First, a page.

I realize I don’t sound very impressed.  This wasn’t terrible, but it definitely felt…formulaic, with some familiar D. W. Griffith tropes – an overly-preachy introduction, lots of soft-focus beauty shots of Lillian Gish, last-minute rescues and escapes, and a happy ending at all costs (I have just now realized that at the end, Henriette and Louise were cavorting through the Countess’ pleasure gardens – but since it was during the Revolution, why was the Countess still there?).


I was amused to see a flash of the excessive, grandiose Griffith in a scene set in Versailles; when the King makes his entrance, Griffith has the camera set high in a corner, revealing a vast room full of extra there to welcome him, and can’t resist a quick pan across the artwork at the ceiling to show off its opulence.


The sequence at the marquis’ party also has several random shots of the opulence – shots of groaning boards and banquet tables and women cavorting in fountains of wine, contrasted with shots of hungry peasants crowding around the gates smelling the food and title cards tut-tutting over the waste.


Another lengthy sequence looks like a comic relief bit at first blush; after her release from the Bastille, Henriette tries to find her way back to the boarding house, but the revolutionaries are in “riot mode”, which in this case translates to wild conga dancing and women lasciviously winking at the camera.  It’s amusing – especially when the chevalier’s valet gets caught up in things and is ridden like a horsey by one peasant – but it’s kind of out of place.  That is, until you remember that Griffith was using the whole story to preach about the dangers of Bolshevism.  The old order was corrupt, by all means – but the peasants weren’t immediately getting around to responsible democratic government yet and putting the past behind them. Naughty peasants!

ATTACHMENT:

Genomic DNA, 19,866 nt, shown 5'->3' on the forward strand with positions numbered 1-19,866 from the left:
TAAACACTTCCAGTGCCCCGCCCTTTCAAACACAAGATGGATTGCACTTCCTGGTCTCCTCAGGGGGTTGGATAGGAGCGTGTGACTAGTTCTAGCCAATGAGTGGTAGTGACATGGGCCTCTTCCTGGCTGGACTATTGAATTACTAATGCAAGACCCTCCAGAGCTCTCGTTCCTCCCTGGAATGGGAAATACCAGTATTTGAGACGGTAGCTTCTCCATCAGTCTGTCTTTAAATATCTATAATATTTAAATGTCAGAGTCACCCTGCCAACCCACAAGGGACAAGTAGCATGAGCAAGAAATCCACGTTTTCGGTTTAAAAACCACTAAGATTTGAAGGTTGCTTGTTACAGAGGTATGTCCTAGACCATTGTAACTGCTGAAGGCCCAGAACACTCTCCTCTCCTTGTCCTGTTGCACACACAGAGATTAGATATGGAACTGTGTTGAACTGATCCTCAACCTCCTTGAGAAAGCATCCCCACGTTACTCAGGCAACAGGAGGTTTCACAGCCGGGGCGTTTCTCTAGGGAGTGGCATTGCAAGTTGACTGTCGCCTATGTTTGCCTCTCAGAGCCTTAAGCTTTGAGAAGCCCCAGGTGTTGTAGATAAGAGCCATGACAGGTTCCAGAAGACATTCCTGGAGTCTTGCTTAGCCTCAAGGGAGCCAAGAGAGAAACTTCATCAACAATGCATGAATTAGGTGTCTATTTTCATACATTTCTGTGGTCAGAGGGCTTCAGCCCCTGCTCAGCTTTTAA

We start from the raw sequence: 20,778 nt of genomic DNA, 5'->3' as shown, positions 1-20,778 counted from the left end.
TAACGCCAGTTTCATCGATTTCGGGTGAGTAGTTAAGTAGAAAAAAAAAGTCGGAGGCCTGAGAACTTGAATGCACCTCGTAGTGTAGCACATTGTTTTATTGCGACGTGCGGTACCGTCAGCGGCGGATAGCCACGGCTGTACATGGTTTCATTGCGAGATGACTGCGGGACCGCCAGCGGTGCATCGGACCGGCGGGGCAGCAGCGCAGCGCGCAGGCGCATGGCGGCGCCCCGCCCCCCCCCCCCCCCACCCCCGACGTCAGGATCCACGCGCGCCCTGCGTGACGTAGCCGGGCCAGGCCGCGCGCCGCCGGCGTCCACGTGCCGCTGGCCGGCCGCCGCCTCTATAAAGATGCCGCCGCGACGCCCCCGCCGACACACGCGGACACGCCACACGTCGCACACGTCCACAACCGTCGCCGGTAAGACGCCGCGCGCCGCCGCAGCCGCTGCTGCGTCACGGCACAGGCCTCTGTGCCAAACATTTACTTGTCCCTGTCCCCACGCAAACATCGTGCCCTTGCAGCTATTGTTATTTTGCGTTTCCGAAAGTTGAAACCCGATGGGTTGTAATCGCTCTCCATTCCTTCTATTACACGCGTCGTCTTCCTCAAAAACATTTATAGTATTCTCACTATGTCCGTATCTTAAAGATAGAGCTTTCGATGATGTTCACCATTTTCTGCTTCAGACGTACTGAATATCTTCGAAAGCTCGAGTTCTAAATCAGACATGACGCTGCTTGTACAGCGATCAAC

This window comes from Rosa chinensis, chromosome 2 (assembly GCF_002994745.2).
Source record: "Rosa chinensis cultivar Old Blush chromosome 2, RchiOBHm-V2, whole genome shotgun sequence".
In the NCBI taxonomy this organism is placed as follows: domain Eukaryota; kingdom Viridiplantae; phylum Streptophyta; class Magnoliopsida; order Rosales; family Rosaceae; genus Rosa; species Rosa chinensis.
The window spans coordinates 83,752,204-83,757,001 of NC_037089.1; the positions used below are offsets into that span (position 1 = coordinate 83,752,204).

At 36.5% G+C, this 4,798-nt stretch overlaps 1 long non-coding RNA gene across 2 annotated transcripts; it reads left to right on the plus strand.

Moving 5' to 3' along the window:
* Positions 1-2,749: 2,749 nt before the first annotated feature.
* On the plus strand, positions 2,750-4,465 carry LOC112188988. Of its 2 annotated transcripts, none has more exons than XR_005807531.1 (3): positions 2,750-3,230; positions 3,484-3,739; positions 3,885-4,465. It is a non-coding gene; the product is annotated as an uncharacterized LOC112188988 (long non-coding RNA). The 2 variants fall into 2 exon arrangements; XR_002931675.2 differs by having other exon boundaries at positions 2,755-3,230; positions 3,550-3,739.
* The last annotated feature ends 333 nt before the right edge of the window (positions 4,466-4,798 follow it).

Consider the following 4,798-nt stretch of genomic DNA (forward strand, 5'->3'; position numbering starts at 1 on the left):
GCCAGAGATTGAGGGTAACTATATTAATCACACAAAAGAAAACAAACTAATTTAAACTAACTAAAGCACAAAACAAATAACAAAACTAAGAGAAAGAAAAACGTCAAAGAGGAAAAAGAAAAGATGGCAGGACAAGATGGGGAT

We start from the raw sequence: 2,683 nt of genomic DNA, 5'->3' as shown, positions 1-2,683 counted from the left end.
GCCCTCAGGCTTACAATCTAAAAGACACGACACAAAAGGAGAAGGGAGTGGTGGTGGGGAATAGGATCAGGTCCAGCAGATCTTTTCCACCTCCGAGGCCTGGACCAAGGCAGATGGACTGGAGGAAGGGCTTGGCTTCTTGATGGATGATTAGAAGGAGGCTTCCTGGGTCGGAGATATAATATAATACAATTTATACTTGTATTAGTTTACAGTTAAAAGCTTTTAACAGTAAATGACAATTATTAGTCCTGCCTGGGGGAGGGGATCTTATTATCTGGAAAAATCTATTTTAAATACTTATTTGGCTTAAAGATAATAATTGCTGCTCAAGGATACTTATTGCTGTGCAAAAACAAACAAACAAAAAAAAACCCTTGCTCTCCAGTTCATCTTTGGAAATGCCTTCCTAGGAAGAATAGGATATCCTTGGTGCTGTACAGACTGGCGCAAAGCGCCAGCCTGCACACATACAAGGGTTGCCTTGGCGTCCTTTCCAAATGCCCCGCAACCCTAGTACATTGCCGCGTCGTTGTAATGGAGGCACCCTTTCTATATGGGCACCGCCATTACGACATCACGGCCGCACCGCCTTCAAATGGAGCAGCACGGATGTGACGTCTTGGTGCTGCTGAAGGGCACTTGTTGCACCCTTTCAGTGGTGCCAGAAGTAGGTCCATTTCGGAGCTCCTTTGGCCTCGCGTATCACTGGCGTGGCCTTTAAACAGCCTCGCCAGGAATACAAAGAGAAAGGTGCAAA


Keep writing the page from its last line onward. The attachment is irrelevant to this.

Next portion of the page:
This was Griffith’s last big picture, and his last one with Lillian Gish.  Reviews were mixed, with critics welcoming the old splendor back but pointing out that the plot twists were getting kind of tired.  Griffith’s films after this all seem to have been a series of flops, and he faded back into producing for a while.  In 1946, he paid a spontaneous visit to the set of the film Duel In The Sun, starring his old muse Lillian Gish; she was uneasy with him watching her work, and he hid behind scenery during a few scenes for her sake before leaving.  He died just a couple years later.


This is the last of Griffith’s films to make the list of Films To Watch Before You Die, and so we bid D. W. Griffith a lavishly-shot, controversially-scripted, be-Gished farewell.

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Way Down East (1920)


Well, hello Mr. Griffith, we meet again.  You too, Mr. Barthelmess (and nice to see you out of yellowface, unlike with your last role).

Griffith chose another play for this outing, adapting a work from the 1890s. Lillian Gish is Anna Moore, a naive country girl from New England sent to visit wealthy relatives in the city, to charm them into a loan of money for her and her mother. But instead she catches the eye of Lennox Sanderson (Lowell Sherman), a slimy playa who cons her into a mock wedding in an effort to get her into bed.


But after a short while, when Anna reveals she is pregnant, Sanderson confesses the truth and abandons her.  Heartbroken, Anna returns to the country, first back to her mother’s arms, then to a boarding house where she delivers the baby with the assistance of a sympathetic doctor; her landlady, meanwhile, is fearful of scandal from harboring an unwed mother.  When Anna’s baby dies of a fever, the landlady throws her out as well.